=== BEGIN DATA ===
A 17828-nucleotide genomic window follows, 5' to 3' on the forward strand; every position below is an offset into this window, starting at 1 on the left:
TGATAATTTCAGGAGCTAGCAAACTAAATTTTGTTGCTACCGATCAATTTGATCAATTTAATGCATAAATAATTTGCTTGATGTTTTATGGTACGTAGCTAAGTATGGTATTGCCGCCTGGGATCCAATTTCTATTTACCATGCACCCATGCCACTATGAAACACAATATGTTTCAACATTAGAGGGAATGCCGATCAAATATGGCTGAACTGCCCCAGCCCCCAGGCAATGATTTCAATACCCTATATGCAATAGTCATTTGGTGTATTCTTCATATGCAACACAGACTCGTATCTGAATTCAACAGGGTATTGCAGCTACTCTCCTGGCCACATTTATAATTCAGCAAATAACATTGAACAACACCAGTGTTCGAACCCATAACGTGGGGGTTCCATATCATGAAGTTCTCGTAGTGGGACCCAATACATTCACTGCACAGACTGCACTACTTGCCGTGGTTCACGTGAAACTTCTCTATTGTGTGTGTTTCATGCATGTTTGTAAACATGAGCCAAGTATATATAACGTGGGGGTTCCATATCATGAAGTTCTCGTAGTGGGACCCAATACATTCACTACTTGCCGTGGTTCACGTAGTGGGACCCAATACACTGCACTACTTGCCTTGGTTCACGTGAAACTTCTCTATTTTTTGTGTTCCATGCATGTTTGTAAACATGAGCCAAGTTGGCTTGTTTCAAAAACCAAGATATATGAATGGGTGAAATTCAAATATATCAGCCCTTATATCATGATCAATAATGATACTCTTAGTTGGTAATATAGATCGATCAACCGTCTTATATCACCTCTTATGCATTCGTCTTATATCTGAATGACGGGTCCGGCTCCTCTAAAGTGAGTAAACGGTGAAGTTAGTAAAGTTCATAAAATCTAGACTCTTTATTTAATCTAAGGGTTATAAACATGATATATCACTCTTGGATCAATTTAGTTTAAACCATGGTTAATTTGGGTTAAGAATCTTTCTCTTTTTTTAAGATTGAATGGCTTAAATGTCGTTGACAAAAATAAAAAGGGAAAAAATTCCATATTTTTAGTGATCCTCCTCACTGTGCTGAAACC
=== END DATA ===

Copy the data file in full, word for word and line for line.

A 17828-nucleotide genomic window follows, 5' to 3' on the forward strand; every position below is an offset into this window, starting at 1 on the left:
TGATAATTTCAGGAGCTAGCAAACTAAATTTTGTTGCTACCGATCAATTTGATCAATTTAATGCATAAATAATTTGCTTGATGTTTTATGGTACGTAGCTAAGTATGGTATTGCCGCCTGGGATCCAATTTCTATTTACCATGCACCCATGCCACTATGAAACACAATATGTTTCAACATTAGAGGGAATGCCGATCAAATATGGCTGAACTGCCCCAGCCCCCAGGCAATGATTTCAATACCCTATATGCAATAGTCATTTGGTGTATTCTTCATATGCAACACAGACTCGTATCTGAATTCAACAGGGTATTGCAGCTACTCTCCTGGCCACATTTATAATTCAGCAAATAACATTGAACAACACCAGTGTTCGAACCCATAACGTGGGGGTTCCATATCATGAAGTTCTCGTAGTGGGACCCAATACATTCACTGCACAGACTGCACTACTTGCCGTGGTTCACGTGAAACTTCTCTATTGTGTGTGTTTCATGCATGTTTGTAAACATGAGCCAAGTATATATAACGTGGGGGTTCCATATCATGAAGTTCTCGTAGTGGGACCCAATACATTCACTACTTGCCGTGGTTCACGTAGTGGGACCCAATACACTGCACTACTTGCCTTGGTTCACGTGAAACTTCTCTATTTTTTGTGTTCCATGCATGTTTGTAAACATGAGCCAAGTTGGCTTGTTTCAAAAACCAAGATATATGAATGGGTGAAATTCAAATATATCAGCCCTTATATCATGATCAATAATGATACTCTTAGTTGGTAATATAGATCGATCAACCGTCTTATATCACCTCTTATGCATTCGTCTTATATCTGAATGACGGGTCCGGCTCCTCTAAAGTGAGTAAACGGTGAAGTTAGTAAAGTTCATAAAATCTAGACTCTTTATTTAATCTAAGGGTTATAAACATGATATATCACTCTTGGATCAATTTAGTTTAAACCATGGTTAATTTGGGTTAAGAATCTTTCTCTTTTTTTAAGATTGAATGGCTTAAATGTCGTTGACAAAAATAAAAAGGGAAAAAATTCCATATTTTTAGTGATCCTCCTCACTGTGCTGAAACC